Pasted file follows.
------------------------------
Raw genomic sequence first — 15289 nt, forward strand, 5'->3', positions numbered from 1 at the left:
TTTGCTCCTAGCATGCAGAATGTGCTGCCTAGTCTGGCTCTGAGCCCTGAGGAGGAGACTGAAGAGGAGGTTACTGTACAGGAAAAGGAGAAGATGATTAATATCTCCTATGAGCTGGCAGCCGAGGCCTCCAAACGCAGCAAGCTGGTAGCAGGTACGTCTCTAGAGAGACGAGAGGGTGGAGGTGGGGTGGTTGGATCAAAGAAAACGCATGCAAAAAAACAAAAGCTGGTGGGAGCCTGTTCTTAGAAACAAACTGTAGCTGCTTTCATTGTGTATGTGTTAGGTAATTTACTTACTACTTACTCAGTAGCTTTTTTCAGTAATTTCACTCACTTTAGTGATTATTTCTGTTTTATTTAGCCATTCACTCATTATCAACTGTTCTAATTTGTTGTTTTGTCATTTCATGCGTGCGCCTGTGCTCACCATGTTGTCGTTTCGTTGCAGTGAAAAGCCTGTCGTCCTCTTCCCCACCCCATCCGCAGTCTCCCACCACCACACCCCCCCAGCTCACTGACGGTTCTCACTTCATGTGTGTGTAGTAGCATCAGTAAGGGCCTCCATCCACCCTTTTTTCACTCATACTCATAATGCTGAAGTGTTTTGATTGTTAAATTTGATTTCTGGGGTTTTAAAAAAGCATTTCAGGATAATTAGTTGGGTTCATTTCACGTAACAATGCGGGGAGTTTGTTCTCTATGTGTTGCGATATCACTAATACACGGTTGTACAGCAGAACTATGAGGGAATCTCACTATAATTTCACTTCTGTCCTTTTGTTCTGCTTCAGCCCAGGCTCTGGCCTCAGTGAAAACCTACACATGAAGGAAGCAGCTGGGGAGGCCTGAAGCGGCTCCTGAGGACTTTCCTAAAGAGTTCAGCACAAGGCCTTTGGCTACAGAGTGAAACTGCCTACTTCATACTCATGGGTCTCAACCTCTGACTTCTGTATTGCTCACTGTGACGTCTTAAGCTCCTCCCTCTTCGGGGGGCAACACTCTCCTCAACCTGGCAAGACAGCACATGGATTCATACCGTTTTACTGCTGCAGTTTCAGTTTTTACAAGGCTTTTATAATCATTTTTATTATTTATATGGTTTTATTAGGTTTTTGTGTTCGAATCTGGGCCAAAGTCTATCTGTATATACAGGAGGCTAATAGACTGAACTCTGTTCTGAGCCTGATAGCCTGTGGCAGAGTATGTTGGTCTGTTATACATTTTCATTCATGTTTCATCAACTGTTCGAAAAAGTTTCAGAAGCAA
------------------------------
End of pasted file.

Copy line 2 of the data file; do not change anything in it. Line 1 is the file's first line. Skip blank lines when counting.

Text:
TTTGCTCCTAGCATGCAGAATGTGCTGCCTAGTCTGGCTCTGAGCCCTGAGGAGGAGACTGAAGAGGAGGTTACTGTACAGGAAAAGGAGAAGATGATTAATATCTCCTATGAGCTGGCAGCCGAGGCCTCCAAACGCAGCAAGCTGGTAGCAGGTACGTCTCTAGAGAGACGAGAGGGTGGAGGTGGGGTGGTTGGATCAAAGAAAACGCATGCAAAAAAACAAAAGCTGGTGGGAGCCTGTTCTTAGAAACAAACTGTAGCTGCTTTCATTGTGTATGTGTTAGGTAATTTACTTACTACTTACTCAGTAGCTTTTTTCAGTAATTTCACTCACTTTAGTGATTATTTCTGTTTTATTTAGCCATTCACTCATTATCAACTGTTCTAATTTGTTGTTTTGTCATTTCATGCGTGCGCCTGTGCTCACCATGTTGTCGTTTCGTTGCAGTGAAAAGCCTGTCGTCCTCTTCCCCACCCCATCCGCAGTCTCCCACCACCACACCCCCCCAGCTCACTGACGGTTCTCACTTCATGTGTGTGTAGTAGCATCAGTAAGGGCCTCCATCCACCCTTTTTTCACTCATACTCATAATGCTGAAGTGTTTTGATTGTTAAATTTGATTTCTGGGGTTTTAAAAAAGCATTTCAGGATAATTAGTTGGGTTCATTTCACGTAACAATGCGGGGAGTTTGTTCTCTATGTGTTGCGATATCACTAATACACGGTTGTACAGCAGAACTATGAGGGAATCTCACTATAATTTCACTTCTGTCCTTTTGTTCTGCTTCAGCCCAGGCTCTGGCCTCAGTGAAAACCTACACATGAAGGAAGCAGCTGGGGAGGCCTGAAGCGGCTCCTGAGGACTTTCCTAAAGAGTTCAGCACAAGGCCTTTGGCTACAGAGTGAAACTGCCTACTTCATACTCATGGGTCTCAACCTCTGACTTCTGTATTGCTCACTGTGACGTCTTAAGCTCCTCCCTCTTCGGGGGGCAACACTCTCCTCAACCTGGCAAGACAGCACATGGATTCATACCGTTTTACTGCTGCAGTTTCAGTTTTTACAAGGCTTTTATAATCATTTTTATTATTTATATGGTTTTATTAGGTTTTTGTGTTCGAATCTGGGCCAAAGTCTATCTGTATATACAGGAGGCTAATAGACTGAACTCTGTTCTGAGCCTGATAGCCTGTGGCAGAGTATGTTGGTCTGTTATACATTTTCATTCATGTTTCATCAACTGTTCGAAAAAGTTTCAGAAGCAA